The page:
For Immediate Release
Jenn Ettinger, 202-265-1490 x 35
Free Press Statements on FCC’s USF and Broadcast Disclosure Plans
WASHINGTON - On Thursday, the Federal Communications Commission held its open meeting where it addressed its proposals to modernize both the Universal Service Fund and its broadcast disclosure requirements.
--On the FCC’s plan for revamping the Universal Service Fund, Free Press Political Adviser Joel Kelsey made the following statement:
“An order of this magnitude surely has important pieces buried in the text, so we will reserve final judgment until we've had time to analyze the full item. We’re glad the Commission didn’t rubber-stamp the industry-authored ABC plan, but the agency missed a historic opportunity to bring pro-consumer reform to a system that has been plagued with waste and abuse for decades. The Commission should have used this rule-making to establish meaningful oversight mechanisms to ensure subsidies are being directed to places they are truly needed, and aren’t being used to pad industry profits.
“Despite a lack of meaningful evidence to justify a rate increase, the Commission’s move will allow carriers to impose new charges on local phone subscribers. The Commission did take steps to narrow the scope of these rate increases, but asking consumers to pay more into a broken system and letting the industry divvy up the pot will not increase broadband adoption. If the goal is to increase broadband adoption, prices should be going down, not up.”
--On the FCC’s decision to seek comment on modernizing broadcast disclosure and public file rules, Free Press Policy Counsel Corie Wright made the following statement:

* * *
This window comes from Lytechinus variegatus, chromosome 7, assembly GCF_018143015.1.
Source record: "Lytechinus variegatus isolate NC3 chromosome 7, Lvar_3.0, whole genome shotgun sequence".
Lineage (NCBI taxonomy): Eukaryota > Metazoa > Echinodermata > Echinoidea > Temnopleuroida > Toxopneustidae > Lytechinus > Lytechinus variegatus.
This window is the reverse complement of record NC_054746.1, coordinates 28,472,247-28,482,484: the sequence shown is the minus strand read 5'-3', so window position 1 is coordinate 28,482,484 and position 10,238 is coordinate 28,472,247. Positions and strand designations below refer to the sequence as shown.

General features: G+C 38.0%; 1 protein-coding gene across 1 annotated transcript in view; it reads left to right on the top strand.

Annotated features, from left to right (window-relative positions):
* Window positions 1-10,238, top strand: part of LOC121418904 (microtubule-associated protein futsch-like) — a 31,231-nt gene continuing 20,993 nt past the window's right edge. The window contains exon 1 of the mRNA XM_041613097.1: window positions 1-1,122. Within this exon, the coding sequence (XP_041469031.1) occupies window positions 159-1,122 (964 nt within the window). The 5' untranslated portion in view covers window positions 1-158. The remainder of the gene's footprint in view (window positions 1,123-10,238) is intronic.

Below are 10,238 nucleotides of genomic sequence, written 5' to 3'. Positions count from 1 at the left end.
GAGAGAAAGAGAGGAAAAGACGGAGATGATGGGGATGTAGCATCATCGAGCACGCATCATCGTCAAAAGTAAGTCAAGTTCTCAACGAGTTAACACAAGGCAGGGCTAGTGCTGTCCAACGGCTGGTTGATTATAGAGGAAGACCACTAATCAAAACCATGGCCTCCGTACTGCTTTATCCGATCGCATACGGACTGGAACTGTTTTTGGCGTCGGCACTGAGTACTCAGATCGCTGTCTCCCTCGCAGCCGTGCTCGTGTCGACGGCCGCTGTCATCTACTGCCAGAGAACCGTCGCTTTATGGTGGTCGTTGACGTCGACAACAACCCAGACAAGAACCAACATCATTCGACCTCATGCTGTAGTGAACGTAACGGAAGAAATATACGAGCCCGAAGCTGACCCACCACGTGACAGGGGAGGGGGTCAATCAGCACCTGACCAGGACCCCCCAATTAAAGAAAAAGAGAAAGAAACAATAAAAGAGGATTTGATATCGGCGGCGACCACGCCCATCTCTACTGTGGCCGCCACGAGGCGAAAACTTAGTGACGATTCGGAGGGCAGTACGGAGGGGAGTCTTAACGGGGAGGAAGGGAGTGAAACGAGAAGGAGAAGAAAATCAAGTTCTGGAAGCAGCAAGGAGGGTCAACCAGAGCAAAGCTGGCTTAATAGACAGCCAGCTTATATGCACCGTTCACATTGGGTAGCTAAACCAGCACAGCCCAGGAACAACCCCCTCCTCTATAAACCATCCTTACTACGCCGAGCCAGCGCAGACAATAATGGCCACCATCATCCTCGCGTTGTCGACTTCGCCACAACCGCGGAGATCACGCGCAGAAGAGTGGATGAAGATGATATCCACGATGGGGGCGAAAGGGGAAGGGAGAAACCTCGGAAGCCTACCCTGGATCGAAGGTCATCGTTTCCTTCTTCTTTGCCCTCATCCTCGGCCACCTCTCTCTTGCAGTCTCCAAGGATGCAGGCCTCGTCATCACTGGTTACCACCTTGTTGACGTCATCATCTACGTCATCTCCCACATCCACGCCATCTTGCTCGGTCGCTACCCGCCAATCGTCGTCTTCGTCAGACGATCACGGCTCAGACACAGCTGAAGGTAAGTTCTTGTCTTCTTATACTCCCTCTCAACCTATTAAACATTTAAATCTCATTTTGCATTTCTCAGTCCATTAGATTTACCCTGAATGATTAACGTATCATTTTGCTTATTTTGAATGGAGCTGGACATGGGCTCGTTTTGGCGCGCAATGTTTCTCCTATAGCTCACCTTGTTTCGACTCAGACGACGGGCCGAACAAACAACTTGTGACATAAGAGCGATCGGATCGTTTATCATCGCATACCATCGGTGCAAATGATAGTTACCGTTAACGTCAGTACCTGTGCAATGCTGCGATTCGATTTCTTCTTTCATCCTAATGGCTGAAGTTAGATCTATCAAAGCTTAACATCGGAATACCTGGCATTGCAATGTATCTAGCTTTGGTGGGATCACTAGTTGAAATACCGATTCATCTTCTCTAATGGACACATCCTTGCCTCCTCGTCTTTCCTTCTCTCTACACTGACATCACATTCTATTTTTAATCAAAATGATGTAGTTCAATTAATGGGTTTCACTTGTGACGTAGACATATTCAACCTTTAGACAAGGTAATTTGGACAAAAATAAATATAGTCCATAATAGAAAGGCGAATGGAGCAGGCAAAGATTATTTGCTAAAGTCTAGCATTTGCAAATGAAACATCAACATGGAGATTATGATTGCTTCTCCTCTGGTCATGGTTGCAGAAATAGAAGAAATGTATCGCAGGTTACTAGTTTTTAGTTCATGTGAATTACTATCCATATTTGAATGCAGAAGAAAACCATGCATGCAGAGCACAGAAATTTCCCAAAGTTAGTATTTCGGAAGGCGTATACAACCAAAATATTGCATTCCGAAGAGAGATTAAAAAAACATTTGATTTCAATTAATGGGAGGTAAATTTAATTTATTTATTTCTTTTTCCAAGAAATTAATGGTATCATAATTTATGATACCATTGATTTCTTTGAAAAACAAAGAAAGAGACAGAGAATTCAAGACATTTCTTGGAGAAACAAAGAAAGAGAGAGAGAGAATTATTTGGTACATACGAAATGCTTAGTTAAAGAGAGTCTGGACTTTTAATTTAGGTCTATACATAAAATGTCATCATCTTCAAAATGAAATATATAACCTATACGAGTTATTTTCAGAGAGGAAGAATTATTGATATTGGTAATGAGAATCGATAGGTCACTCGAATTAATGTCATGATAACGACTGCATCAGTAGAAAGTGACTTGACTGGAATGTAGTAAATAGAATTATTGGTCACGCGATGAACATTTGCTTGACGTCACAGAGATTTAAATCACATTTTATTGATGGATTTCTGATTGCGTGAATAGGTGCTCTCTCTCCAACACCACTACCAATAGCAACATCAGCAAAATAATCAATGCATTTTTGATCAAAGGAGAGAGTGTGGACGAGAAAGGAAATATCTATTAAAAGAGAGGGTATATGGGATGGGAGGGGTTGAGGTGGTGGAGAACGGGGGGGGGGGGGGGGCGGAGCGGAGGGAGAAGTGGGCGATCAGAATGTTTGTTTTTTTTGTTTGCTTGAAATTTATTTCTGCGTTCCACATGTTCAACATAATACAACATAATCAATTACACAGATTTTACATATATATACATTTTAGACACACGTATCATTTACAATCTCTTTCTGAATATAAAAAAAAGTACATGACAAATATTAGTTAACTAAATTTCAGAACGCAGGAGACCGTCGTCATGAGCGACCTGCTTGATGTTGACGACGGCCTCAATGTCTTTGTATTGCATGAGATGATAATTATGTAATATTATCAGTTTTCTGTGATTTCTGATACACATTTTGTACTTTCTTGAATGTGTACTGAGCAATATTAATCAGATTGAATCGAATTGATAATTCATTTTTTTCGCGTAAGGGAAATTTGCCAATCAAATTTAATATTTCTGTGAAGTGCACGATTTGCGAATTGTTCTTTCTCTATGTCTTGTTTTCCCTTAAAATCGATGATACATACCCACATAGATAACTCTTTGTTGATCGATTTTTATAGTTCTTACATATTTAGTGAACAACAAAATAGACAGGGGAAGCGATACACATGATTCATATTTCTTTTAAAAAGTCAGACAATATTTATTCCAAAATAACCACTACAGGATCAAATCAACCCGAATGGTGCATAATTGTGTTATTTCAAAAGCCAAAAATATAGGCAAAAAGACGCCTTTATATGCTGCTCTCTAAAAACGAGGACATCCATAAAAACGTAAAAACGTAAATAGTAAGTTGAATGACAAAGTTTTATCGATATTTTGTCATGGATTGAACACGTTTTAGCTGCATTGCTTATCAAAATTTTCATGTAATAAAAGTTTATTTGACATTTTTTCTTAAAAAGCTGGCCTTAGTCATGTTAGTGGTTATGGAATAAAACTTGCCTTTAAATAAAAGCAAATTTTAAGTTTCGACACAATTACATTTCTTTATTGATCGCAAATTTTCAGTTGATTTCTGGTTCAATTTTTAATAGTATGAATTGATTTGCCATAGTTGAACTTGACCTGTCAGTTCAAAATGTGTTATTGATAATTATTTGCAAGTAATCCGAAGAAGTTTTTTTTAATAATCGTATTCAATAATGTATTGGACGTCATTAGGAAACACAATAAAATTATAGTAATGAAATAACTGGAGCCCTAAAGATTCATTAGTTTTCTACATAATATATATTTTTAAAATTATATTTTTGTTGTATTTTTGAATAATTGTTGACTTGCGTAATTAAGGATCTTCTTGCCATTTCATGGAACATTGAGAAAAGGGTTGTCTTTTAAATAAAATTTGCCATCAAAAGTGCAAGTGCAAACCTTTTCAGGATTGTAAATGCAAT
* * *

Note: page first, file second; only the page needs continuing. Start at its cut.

“We’re well into the digital age yet broadcaster public reports are still buried in paper files stacked in basements, instead of online where the public can more easily access them. And broadcasters continue to rely on an outdated system of reporting that falls short of providing the public with useful information on the local TV stations licensed to serve them.
“The Commission has a critical opening to practice what it preaches when it comes to transparency, modernization and access to data. By updating broadcasters’ reporting requirements and putting them online for easy access by viewers, the FCC could significantly improve consumers’ ability to hold broadcasters accountable for whether they’re using the publicly owned spectrum to serve and inform their communities. We are encouraged by the FCC’s pledge to move swiftly on implementing these much-needed reforms and we will hold it to this commitment.”
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